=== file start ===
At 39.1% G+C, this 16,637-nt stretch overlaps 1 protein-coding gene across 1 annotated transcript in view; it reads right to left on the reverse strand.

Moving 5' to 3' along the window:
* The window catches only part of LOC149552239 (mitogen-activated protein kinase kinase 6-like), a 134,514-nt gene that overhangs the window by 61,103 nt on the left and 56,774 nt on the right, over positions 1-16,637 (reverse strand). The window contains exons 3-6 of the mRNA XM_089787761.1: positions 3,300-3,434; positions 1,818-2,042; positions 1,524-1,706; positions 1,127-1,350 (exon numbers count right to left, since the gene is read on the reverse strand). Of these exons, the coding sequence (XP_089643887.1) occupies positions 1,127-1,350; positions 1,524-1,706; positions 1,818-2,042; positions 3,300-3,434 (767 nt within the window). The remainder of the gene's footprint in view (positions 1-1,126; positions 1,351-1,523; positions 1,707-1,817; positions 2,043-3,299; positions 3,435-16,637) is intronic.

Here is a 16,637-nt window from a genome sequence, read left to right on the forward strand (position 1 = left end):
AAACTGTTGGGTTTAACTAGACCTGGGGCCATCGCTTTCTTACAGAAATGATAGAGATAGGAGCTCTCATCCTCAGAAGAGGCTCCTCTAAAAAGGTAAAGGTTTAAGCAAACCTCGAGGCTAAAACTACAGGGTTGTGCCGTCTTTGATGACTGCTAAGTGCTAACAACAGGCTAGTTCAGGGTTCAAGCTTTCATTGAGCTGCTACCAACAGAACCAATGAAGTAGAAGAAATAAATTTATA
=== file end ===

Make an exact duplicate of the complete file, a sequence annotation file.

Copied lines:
At 39.1% G+C, this 16,637-nt stretch overlaps 1 protein-coding gene across 1 annotated transcript in view; it reads right to left on the reverse strand.

Moving 5' to 3' along the window:
* The window catches only part of LOC149552239 (mitogen-activated protein kinase kinase 6-like), a 134,514-nt gene that overhangs the window by 61,103 nt on the left and 56,774 nt on the right, over positions 1-16,637 (reverse strand). The window contains exons 3-6 of the mRNA XM_089787761.1: positions 3,300-3,434; positions 1,818-2,042; positions 1,524-1,706; positions 1,127-1,350 (exon numbers count right to left, since the gene is read on the reverse strand). Of these exons, the coding sequence (XP_089643887.1) occupies positions 1,127-1,350; positions 1,524-1,706; positions 1,818-2,042; positions 3,300-3,434 (767 nt within the window). The remainder of the gene's footprint in view (positions 1-1,126; positions 1,351-1,523; positions 1,707-1,817; positions 2,043-3,299; positions 3,435-16,637) is intronic.

Here is a 16,637-nt window from a genome sequence, read left to right on the forward strand (position 1 = left end):
AAACTGTTGGGTTTAACTAGACCTGGGGCCATCGCTTTCTTACAGAAATGATAGAGATAGGAGCTCTCATCCTCAGAAGAGGCTCCTCTAAAAAGGTAAAGGTTTAAGCAAACCTCGAGGCTAAAACTACAGGGTTGTGCCGTCTTTGATGACTGCTAAGTGCTAACAACAGGCTAGTTCAGGGTTCAAGCTTTCATTGAGCTGCTACCAACAGAACCAATGAAGTAGAAGAAATAAATTTATA